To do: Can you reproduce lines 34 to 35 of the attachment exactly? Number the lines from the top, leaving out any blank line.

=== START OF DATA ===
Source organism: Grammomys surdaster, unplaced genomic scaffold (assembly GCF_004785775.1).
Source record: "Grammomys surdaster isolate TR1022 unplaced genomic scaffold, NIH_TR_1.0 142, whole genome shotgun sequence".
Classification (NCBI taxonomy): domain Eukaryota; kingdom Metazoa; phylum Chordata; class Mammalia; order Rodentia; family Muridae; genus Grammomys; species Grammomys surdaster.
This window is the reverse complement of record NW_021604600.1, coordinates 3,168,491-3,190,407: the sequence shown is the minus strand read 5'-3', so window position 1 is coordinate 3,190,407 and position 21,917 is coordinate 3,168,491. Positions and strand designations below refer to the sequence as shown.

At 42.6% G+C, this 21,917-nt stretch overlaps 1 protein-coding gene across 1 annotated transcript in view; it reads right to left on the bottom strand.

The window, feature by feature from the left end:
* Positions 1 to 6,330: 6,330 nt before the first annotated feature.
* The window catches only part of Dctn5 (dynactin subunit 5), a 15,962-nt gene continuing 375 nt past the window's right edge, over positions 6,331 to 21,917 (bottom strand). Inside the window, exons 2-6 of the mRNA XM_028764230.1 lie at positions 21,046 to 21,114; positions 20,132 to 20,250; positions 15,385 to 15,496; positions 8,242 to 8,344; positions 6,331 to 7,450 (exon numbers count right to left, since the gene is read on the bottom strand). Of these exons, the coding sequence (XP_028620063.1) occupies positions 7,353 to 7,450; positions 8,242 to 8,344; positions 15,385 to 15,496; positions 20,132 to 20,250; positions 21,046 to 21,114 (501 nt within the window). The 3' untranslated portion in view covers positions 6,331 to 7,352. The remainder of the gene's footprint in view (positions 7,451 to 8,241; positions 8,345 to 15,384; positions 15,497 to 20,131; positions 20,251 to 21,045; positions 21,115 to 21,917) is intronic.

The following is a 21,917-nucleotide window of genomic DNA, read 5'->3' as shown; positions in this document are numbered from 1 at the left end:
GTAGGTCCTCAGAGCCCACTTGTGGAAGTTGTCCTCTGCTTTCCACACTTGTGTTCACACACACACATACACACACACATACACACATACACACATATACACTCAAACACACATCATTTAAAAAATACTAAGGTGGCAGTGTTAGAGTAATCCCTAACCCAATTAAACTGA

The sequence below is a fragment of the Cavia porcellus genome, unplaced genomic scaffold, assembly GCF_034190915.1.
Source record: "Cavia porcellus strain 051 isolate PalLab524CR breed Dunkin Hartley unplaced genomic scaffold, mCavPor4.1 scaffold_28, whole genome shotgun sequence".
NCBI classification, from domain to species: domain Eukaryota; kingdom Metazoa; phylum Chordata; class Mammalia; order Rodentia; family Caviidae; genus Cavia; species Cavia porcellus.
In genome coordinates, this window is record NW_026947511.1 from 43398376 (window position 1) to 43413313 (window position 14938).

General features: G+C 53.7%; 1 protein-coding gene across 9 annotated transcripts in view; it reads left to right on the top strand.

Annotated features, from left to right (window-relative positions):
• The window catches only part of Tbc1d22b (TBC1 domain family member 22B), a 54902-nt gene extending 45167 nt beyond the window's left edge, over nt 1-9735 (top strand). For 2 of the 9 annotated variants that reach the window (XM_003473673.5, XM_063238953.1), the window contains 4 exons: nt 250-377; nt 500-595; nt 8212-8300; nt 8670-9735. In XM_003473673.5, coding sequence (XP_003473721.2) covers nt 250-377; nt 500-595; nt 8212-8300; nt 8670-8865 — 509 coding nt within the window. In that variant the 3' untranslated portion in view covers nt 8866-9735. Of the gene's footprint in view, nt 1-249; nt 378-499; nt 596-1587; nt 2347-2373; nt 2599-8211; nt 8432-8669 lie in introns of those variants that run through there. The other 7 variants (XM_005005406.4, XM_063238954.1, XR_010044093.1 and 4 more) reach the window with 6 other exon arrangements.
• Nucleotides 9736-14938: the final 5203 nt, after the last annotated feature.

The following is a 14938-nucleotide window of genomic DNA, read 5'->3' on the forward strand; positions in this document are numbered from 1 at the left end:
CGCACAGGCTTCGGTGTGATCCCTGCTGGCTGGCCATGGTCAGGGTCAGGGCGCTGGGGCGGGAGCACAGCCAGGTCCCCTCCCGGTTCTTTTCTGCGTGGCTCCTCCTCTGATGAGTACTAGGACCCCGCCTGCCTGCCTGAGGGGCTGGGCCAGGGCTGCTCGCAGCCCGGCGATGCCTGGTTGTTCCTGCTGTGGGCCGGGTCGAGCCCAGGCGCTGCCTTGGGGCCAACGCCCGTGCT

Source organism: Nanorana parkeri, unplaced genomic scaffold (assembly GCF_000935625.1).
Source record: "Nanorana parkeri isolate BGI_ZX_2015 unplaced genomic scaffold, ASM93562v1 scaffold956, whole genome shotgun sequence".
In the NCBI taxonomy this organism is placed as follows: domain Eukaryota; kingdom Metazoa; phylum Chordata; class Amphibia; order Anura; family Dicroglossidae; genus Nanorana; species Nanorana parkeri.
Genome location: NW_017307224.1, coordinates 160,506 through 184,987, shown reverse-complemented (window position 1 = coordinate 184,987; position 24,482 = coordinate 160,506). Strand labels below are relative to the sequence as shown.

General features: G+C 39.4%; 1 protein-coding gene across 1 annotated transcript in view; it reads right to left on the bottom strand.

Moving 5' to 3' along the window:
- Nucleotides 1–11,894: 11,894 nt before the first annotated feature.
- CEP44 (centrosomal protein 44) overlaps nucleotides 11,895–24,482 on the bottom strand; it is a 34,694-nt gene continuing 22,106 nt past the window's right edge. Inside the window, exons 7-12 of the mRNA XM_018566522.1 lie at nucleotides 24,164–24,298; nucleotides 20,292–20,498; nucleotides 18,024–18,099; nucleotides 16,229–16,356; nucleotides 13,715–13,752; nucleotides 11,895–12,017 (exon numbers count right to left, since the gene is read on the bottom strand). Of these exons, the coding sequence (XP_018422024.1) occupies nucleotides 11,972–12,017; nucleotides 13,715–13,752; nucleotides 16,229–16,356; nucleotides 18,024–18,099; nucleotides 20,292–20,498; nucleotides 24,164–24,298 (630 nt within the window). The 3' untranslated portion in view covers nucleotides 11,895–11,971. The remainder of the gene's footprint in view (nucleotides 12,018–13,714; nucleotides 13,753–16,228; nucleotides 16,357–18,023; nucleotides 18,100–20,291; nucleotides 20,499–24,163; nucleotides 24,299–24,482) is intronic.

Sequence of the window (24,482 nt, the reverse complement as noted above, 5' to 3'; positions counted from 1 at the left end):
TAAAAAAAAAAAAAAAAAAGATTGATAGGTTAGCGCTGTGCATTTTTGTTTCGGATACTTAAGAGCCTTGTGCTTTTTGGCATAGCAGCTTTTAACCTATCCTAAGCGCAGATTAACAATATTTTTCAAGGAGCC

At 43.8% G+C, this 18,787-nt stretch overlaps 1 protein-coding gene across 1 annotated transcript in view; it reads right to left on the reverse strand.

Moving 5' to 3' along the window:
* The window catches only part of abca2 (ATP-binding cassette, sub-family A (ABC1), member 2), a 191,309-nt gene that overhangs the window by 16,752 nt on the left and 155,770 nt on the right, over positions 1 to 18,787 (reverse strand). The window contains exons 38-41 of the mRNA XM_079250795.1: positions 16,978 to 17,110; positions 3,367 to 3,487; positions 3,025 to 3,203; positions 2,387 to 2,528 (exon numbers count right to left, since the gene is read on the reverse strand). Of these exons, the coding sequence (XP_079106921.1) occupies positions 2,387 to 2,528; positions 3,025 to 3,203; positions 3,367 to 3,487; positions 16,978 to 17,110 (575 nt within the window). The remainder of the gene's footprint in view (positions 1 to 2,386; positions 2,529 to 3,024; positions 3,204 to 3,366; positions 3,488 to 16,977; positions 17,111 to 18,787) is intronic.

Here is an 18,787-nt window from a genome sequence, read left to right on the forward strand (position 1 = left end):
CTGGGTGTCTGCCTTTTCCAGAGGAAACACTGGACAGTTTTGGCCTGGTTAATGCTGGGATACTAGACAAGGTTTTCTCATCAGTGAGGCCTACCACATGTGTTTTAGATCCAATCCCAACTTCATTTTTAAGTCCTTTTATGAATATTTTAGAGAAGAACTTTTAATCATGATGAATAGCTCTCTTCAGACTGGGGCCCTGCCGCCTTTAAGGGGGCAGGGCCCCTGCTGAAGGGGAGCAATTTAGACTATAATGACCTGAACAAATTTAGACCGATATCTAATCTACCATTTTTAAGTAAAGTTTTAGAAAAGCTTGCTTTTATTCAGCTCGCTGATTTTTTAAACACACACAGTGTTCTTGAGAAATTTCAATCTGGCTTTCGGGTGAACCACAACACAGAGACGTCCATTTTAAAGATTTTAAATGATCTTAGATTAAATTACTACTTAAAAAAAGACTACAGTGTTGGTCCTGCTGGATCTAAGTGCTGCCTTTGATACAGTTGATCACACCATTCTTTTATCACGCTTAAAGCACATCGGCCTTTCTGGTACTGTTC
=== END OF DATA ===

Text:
Here is an 18,787-nt window from a genome sequence, read left to right on the forward strand (position 1 = left end):
CTGGGTGTCTGCCTTTTCCAGAGGAAACACTGGACAGTTTTGGCCTGGTTAATGCTGGGATACTAGACAAGGTTTTCTCATCAGTGAGGCCTACCACATGTGTTTTAGATCCAATCCCAACTTCATTTTTAAGTCCTTTTATGAATATTTTAGAGAAGAACTTTTAATCATGATGAATAGCTCTCTTCAGACTGGGGCCCTGCCGCCTTTAAGGGGGCAGGGCCCCTGCTGAAGGGGAGCAATTTAGACTATAATGACCTGAACAAATTTAGACCGATATCTAATCTACCATTTTTAAGTAAAGTTTTAGAAAAGCTTGCTTTTATTCAGCTCGCTGATTTTTTAAACACACACAGTGTTCTTGAGAAATTTCAATCTGGCTTTCGGGTGAACCACAACACAGAGACGTCCATTTTAAAGATTTTAAATGATCTTAGATTAAATTACTACTTAAAAAAAGACTACAGTGTTGGTCCTGCTGGATCTAAGTGCTGCCTTTGATACAGTTGATCACACCATTCTTTTATCACGCTTAAAGCACATCGGCCTTTCTGGTACTGTTC